Today we are still monitoring a blast of malicious emails that began on February 5,2014. Since that day, we have seen the virus traffic increase to unusually high levels that have continued to reach higher peaks over the last few days. January was the second most active month for malicious emails to date. Though the spike we saw in January was unusually large, the spike in message traffic that we have been seeing over the past few days has been even larger. So far in February we have quarantined over 150 million email messages containing malware attachments, at this rate February has a good chance of surpassing the previous records setting levels that we recorded way back in 2008.
This malware campaign is still going strong but the technique is nothing new. The malware distributors are sending large blasts of emails with varying premise. Attached to each message is a file that attempts to appear legitimate but in actuality contains malicious code. The theme of these emails continue to vary.
For example, today many of these messages were posing as alerts from Visa/MasterCard alerting the recipient that their account had been blocked due to unusual activity (fake security warnings are a favorite social engineering tactic for the blackhats). The file attached to each message is in fact a Trojan that will infect your machine upon execution. Once infected the attackers will have a backdoor to that machine and can further install malware that most commonly includes programs designed to harvest personal and financial information.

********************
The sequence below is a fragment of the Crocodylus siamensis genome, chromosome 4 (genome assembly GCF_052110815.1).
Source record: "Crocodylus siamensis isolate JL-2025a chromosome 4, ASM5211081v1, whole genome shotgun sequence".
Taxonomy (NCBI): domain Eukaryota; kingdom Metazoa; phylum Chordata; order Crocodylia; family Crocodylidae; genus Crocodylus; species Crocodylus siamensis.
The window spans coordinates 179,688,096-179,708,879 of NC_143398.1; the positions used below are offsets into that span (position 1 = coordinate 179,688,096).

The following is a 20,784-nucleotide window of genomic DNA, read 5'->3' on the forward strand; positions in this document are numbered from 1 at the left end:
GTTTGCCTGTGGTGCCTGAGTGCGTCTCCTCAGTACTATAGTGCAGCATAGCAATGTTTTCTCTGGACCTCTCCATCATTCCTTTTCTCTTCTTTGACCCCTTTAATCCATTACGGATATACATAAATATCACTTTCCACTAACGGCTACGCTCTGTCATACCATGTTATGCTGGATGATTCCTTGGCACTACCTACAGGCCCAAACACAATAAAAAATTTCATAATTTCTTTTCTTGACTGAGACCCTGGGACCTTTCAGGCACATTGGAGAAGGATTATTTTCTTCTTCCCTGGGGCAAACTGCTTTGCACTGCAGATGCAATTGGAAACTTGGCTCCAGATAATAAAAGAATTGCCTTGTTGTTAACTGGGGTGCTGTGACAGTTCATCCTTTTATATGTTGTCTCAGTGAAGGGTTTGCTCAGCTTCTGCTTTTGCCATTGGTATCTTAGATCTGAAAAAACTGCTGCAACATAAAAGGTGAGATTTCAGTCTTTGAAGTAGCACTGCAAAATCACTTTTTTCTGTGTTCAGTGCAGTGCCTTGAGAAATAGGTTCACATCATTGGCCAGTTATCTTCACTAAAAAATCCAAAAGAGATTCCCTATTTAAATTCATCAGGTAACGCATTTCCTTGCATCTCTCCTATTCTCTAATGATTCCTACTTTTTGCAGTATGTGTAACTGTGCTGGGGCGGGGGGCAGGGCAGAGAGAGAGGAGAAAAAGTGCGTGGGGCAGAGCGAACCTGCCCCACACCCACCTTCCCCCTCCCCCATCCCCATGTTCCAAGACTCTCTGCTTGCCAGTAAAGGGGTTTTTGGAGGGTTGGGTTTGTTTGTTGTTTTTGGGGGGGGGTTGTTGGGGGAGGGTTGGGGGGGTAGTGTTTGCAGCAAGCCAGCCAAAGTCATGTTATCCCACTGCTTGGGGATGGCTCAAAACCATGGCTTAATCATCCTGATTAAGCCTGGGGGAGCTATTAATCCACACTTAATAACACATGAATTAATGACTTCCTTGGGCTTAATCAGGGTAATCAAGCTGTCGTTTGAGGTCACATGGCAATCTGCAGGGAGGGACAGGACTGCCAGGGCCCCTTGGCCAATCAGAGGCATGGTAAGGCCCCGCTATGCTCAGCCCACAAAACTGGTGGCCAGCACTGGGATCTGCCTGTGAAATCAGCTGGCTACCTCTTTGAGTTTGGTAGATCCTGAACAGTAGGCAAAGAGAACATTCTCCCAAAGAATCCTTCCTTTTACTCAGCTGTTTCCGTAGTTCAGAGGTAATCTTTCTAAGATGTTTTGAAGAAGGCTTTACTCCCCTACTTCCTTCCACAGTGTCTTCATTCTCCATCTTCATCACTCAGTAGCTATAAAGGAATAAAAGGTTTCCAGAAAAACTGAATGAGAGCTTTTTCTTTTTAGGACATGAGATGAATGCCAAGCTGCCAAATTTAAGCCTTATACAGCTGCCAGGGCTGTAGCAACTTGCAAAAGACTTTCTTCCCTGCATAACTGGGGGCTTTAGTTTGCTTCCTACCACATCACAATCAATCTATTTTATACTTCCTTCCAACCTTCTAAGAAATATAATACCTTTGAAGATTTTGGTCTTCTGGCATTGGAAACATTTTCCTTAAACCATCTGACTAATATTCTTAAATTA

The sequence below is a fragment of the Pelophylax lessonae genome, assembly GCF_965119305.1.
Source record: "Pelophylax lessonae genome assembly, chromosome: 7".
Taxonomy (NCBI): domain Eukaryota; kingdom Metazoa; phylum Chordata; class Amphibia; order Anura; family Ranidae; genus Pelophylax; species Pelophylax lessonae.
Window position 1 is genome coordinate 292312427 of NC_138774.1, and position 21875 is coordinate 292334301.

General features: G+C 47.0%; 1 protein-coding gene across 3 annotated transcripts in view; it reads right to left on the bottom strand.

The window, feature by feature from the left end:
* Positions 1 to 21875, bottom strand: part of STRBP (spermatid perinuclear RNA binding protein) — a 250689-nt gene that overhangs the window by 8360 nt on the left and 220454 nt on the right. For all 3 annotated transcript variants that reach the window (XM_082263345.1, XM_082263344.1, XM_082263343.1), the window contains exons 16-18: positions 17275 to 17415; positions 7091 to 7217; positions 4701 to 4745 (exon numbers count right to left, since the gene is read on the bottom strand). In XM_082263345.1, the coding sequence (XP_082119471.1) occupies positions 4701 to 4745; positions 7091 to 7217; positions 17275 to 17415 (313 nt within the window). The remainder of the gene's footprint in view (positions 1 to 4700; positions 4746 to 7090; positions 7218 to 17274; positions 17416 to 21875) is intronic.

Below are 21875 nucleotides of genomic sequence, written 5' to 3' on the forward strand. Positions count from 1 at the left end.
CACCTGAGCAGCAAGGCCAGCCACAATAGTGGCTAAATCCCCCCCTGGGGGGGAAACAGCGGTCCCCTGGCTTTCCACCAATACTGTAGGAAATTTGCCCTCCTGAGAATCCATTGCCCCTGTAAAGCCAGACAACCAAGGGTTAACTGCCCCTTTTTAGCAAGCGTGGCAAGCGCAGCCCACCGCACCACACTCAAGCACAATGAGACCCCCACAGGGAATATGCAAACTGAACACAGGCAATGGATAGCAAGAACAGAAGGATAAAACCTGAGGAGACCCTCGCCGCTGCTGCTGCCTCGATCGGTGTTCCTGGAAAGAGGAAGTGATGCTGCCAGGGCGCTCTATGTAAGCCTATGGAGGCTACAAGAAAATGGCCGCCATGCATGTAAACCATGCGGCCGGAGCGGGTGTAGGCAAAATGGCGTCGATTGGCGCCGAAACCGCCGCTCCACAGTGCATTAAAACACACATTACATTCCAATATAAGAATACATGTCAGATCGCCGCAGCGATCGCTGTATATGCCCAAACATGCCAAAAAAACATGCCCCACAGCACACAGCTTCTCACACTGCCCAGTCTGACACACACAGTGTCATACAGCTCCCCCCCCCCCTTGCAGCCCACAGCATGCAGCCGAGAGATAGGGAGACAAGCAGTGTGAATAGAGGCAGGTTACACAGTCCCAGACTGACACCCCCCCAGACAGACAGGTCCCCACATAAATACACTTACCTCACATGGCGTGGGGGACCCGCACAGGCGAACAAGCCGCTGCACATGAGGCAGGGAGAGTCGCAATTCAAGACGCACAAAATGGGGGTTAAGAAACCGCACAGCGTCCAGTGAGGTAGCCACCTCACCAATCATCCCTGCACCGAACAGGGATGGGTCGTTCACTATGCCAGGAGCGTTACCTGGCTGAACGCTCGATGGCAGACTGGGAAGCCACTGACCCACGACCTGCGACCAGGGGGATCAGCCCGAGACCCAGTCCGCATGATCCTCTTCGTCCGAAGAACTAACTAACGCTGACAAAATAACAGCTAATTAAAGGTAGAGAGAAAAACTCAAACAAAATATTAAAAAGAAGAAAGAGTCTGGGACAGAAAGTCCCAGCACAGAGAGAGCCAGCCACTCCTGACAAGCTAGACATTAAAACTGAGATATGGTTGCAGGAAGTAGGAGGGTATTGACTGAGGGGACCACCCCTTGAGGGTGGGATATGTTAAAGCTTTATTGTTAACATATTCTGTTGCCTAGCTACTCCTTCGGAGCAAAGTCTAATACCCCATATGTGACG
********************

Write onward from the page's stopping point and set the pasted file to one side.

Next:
While the initial analysis of many of these malicious files have pointed to the Andromeda botnet or even the [not so recently defunct] Bredo botnet, these trojans are mostly identified with generic names. In turn, some of us here at AppRiver have taken to referring to this botnet activity as TidalWave or TidalBot (due to its enormous ebbs and flows). Whether or not this botnet is an completely new build from the ground up or built up from an existing piece, one thing is certain… they have spent some time and effort compiling a large swath of compromised machines to have at their disposal.
You could draw several conclusions as to what danger this all poses to the user. First, it illustrates that people are still clicking on attachments and links in unsolicited email (if they were not cybercriminals would not be relying so heavily on this technique). The users that unknowingly click on one of these attachments are likely to have their activity monitored leading to stolen financial information, personally identifiable information and login credentials. But the impact of this type of malicious activity is not only felt by the recipient of these messages but can also have a cascading effect. It poses an inherent risk to information security in general. Most of the time we just think about an individual falling victim to this sort of attack but what if that individual is your CPA or Banker (or anyone that has access to personal data for that matter)? If they fall victim while on a work computer then it is not just their data that is at risk but your information may now be exposed as well.